Centre for Internet & Society

The Western Ghats Portal team had organized a one-day workshop to explore the contemporary state of biodiversity informatics as expressed in three spheres: technology behind biodiversity informatics, scientific commons and policy and biodiversity portals in India. It hoped to provide an opportunity to interact and learn from similar endeavors in this emerging discipline. The workshop was held at Ashoka Trust for Research in Ecology and Environment (ATREE), Bangalore on 25 November 2011.

There were 5 speakers and 10 panelists representing as many portal initiatives, participating at the venue or via WebEx, addressing an audience of 75 comprising of students, researchers, representatives from governmental bodies and technological platforms.The entire day’s sessions were peppered with questions and discussions, directed to the presenters as also within the members of the audience.

The technology session presented an Indian initiative, Bhuvan, a geospatial data alternative to GoogleEarth that was pertinent to the India centric audience. The second presentation was the Atlas of Living Australia, an international endeavor that was able to give a broad overview of how government funding for the sharing of government data on a public platform was able to source large information and present it for open access on a portal. The project aims to serve a variety of users from scientists, citizen scientists to policy makers and activists in biodiversity and conservation. The WGP was presented by a discussion of architecture and design of participation interface for recording and accumulating biodiversity observation data. The scientific commons and policy session covered a wide range of topics: the interpretation of the Indian laws for portal developments across disciplines, the governmental policies that may hinder the development of Open source platforms, the creative commons licenses and how they work for scientific data, and whether developing a biodiversity commons would help the community at large.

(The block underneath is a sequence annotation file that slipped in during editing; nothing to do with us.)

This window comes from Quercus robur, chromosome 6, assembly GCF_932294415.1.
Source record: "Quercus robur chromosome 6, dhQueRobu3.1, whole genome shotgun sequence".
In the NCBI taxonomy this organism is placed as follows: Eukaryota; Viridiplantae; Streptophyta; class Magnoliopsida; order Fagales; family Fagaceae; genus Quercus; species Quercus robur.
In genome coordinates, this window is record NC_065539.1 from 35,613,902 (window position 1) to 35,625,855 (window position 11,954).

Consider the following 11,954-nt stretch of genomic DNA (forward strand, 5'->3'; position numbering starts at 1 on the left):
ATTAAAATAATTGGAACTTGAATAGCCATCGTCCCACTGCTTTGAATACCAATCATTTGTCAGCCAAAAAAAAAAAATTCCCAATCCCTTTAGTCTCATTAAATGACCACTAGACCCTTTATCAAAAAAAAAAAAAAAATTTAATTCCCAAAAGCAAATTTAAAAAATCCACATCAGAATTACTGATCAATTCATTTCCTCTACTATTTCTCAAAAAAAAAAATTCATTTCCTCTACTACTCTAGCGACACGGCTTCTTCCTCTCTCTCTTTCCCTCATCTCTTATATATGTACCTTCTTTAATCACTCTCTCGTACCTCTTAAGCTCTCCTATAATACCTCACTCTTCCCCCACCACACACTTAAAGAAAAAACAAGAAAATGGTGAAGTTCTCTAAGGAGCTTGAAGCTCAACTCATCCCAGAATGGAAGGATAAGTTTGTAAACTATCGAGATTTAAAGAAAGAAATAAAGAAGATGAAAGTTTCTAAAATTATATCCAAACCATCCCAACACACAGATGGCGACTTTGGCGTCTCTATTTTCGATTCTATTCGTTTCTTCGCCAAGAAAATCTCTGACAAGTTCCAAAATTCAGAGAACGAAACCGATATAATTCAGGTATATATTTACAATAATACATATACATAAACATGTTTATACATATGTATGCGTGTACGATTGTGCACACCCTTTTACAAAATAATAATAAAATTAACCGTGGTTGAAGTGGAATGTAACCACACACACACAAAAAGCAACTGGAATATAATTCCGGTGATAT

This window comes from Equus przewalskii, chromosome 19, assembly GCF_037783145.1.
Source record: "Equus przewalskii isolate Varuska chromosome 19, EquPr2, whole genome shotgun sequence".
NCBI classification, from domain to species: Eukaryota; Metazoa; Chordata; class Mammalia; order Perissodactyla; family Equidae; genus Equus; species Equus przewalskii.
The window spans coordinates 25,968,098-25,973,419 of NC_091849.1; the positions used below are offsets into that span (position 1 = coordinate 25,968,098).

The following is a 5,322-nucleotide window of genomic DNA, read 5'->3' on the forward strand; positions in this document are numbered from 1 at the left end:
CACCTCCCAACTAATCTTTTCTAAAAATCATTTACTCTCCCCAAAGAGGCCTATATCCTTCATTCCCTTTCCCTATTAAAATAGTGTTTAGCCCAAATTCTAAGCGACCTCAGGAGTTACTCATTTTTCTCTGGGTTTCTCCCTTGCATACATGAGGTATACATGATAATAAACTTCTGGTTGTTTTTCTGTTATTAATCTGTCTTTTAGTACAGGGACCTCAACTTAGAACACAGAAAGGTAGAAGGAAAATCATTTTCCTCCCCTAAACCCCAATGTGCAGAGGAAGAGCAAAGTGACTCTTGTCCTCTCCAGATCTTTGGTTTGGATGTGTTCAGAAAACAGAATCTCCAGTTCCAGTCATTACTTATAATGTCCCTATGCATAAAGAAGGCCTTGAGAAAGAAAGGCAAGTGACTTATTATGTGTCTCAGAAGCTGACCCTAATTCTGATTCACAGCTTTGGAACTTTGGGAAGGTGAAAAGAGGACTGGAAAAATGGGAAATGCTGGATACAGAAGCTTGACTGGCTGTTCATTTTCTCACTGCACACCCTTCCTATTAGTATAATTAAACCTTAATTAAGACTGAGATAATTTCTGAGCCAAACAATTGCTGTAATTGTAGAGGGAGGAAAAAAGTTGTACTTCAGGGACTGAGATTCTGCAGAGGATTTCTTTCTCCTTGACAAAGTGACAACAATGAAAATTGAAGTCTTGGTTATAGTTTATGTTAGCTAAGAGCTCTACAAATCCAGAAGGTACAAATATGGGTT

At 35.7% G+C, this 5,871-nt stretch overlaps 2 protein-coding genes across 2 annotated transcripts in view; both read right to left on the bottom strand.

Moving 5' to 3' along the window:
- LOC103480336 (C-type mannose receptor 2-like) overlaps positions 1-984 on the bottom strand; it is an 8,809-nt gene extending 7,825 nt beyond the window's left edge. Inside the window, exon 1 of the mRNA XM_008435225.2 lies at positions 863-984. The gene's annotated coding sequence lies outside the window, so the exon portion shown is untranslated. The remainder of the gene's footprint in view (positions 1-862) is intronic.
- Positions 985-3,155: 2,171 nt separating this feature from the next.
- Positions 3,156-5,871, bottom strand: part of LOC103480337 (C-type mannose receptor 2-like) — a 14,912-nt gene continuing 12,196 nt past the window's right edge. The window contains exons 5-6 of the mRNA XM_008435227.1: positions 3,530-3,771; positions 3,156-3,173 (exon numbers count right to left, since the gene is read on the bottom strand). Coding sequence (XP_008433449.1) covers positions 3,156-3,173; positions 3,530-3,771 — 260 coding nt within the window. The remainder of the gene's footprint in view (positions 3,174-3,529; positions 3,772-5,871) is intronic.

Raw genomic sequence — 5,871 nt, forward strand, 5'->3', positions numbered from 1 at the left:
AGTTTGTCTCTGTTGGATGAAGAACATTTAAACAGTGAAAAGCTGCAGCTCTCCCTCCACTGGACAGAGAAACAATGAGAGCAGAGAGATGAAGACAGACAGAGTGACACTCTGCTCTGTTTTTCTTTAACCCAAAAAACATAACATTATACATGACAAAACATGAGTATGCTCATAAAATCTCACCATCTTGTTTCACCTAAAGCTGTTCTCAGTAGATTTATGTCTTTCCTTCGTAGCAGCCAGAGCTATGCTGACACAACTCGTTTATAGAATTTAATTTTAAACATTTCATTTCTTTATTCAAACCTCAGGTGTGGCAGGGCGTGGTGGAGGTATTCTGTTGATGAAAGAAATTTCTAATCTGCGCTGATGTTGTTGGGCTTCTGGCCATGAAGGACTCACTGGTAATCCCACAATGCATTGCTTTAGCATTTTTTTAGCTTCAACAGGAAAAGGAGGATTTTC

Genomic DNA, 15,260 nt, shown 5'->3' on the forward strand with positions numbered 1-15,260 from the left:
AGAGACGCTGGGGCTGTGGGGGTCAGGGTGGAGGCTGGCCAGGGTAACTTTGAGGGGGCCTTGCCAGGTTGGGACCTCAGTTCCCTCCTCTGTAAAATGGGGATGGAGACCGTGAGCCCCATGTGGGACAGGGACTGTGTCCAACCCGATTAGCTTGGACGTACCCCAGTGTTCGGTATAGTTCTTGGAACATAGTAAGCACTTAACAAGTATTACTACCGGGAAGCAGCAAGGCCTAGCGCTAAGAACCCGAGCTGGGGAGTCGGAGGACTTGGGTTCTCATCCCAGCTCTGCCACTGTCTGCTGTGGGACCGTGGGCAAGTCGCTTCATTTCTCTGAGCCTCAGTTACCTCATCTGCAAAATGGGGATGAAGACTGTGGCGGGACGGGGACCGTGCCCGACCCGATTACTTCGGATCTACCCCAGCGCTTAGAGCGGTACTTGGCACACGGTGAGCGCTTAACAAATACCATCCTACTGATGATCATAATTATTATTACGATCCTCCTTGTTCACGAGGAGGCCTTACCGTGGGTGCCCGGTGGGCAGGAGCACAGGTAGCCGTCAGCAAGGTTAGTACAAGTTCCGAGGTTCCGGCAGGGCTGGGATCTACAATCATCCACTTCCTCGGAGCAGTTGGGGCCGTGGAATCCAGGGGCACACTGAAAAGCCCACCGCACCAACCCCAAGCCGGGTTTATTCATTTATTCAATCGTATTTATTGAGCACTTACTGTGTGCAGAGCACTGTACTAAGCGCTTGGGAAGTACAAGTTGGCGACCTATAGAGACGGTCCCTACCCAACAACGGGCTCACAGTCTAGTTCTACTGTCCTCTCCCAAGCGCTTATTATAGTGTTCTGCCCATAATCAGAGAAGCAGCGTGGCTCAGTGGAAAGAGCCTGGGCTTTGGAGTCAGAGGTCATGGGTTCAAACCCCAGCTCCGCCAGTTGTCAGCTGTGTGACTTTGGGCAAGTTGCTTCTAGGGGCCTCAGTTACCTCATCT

Global initiatives in the area of scientific commons were presented. Views from the participants on various aspects and the practicality of a legal framework were discussed. There are plans to discuss and evolve a draft of a charter for scientific commons that would be relevant for biodiversity and conservation. A clearly articulated and agreed data policy is also one of the deliverables of the project.

The third session centred on the experience of India-centric biodiversity portals. Two of the panelists presented their portals and attended the session over WebEx from the United States. A spectrum of portals was presented. Some of them were focused on single taxa, or a theme focus from medicinal plants to thematic citizen science initiatives. The IBP and WGP were presented as broad based with large collections of spatial data and species data. Perspective plans of large biodiversity portal initiatives, like the GBIF node for India, INBIF, were outlines to showing the things that may come in the next few years.

The discussions revolved around scientific rigor versus citizen participation, large-scale projects v/s small-scale focused portals, and maintaining quality with crowd sourced data. Ideas about how peer recognition and scientific status could be achieved were discussed. Focused portals closely managed by experts to provide valuate biodiversity and species data were discussed, with methods of maintaining quality and curating data. The event concluded by discussions of how each portal can maintain its identity and focus but at the same time evolve mechanisms for interoperability and exchange of information. There were open discussions on whether we can network and provide easy toolkits for building focused participation sites.

Minutes of the Workshop on Biodiversity Informatics

Objectives of the Workshop